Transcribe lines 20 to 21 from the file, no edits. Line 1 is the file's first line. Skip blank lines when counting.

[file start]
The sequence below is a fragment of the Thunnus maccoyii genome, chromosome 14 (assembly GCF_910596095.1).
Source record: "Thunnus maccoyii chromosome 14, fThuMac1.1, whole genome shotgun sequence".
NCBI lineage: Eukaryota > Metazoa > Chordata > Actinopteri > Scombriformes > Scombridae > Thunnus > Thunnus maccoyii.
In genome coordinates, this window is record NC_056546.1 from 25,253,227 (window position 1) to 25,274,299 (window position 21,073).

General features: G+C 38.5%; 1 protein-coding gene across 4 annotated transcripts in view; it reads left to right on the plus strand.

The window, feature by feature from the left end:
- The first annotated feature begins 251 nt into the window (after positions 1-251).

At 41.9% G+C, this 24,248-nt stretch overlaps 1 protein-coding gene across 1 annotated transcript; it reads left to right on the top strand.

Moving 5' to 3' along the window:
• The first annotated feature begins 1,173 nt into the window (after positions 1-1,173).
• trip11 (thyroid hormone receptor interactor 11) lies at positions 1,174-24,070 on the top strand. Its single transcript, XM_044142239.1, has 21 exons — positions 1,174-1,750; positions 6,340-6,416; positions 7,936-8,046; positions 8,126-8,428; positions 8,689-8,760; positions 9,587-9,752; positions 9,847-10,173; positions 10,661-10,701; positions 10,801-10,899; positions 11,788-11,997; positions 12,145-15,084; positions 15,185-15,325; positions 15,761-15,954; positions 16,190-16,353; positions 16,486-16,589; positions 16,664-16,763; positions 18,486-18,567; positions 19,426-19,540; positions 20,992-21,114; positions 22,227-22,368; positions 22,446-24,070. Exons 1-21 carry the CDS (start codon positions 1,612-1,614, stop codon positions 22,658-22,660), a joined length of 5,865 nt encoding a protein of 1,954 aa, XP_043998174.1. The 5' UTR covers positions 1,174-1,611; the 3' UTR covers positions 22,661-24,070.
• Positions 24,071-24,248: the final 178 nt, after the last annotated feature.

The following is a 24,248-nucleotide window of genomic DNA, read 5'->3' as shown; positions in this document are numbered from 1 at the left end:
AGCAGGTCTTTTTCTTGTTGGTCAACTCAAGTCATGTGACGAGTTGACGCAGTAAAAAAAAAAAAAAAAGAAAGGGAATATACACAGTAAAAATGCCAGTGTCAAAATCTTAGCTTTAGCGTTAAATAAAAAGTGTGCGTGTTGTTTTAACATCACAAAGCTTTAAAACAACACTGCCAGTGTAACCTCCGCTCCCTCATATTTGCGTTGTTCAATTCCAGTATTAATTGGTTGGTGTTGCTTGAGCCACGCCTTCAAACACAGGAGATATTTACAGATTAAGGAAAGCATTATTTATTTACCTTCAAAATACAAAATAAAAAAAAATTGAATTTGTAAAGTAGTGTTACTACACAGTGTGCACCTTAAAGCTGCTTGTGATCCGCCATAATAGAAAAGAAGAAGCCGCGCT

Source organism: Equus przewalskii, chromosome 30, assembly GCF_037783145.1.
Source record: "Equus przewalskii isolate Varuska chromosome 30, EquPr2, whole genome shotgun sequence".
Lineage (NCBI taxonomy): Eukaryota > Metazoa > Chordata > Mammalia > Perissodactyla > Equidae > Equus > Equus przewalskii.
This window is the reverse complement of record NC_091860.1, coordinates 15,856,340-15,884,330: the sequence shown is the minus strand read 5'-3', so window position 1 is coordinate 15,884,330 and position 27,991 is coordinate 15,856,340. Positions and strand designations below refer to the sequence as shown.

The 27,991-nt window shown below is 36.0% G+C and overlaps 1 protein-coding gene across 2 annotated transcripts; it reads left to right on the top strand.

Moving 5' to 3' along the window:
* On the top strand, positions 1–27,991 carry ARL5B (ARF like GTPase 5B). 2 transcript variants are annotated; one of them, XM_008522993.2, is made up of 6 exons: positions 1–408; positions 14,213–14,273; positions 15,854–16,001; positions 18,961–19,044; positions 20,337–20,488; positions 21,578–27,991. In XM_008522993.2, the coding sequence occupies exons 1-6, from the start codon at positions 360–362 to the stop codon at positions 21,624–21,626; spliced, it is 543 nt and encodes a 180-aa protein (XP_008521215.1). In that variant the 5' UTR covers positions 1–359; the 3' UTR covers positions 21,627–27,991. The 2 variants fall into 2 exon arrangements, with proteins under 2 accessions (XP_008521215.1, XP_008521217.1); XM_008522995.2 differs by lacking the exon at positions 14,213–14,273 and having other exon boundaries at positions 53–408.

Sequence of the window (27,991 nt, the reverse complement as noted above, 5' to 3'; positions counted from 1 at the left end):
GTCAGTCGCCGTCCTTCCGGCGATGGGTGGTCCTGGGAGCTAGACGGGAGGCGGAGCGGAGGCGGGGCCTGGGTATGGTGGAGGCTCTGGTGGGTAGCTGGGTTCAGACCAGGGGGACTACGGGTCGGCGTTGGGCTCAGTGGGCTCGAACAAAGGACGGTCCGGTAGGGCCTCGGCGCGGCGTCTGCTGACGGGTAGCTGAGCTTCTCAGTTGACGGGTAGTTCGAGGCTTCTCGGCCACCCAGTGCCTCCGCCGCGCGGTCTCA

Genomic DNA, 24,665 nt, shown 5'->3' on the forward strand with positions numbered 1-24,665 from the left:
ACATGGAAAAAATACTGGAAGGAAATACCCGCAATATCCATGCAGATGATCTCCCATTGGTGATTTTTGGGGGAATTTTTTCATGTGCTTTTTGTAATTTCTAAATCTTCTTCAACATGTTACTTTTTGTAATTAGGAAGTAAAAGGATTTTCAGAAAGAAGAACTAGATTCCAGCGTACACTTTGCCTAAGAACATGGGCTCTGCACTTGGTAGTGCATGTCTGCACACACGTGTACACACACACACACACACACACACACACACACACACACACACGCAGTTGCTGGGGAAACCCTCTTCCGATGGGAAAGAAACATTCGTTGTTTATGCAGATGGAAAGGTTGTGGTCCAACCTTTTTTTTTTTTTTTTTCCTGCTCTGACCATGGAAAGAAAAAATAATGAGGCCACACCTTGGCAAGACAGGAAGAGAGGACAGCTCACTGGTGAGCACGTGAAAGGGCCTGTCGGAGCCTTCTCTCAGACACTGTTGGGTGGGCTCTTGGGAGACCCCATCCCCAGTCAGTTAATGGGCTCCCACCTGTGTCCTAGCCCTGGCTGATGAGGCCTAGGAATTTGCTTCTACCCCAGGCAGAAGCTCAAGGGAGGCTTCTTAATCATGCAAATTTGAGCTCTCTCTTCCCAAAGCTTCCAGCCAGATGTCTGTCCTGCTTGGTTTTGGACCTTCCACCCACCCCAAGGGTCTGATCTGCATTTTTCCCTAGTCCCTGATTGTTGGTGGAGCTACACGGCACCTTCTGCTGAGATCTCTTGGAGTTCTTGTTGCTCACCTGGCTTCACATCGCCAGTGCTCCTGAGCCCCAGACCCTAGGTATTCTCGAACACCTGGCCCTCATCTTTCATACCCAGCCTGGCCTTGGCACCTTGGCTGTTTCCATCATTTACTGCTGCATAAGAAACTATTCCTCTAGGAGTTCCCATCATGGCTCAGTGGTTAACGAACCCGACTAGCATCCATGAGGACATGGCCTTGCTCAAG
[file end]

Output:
Moving 5' to 3' along the window:
* On the top strand, positions 1–27,991 carry ARL5B (ARF like GTPase 5B). 2 transcript variants are annotated; one of them, XM_008522993.2, is made up of 6 exons: positions 1–408; positions 14,213–14,273; positions 15,854–16,001; positions 18,961–19,044; positions 20,337–20,488; positions 21,578–27,991. In XM_008522993.2, the coding sequence occupies exons 1-6, from the start codon at positions 360–362 to the stop codon at positions 21,624–21,626; spliced, it is 543 nt and encodes a 180-aa protein (XP_008521215.1). In that variant the 5' UTR covers positions 1–359; the 3' UTR covers positions 21,627–27,991. The 2 variants fall into 2 exon arrangements, with proteins under 2 accessions (XP_008521215.1, XP_008521217.1); XM_008522995.2 differs by lacking the exon at positions 14,213–14,273 and having other exon boundaries at positions 53–408.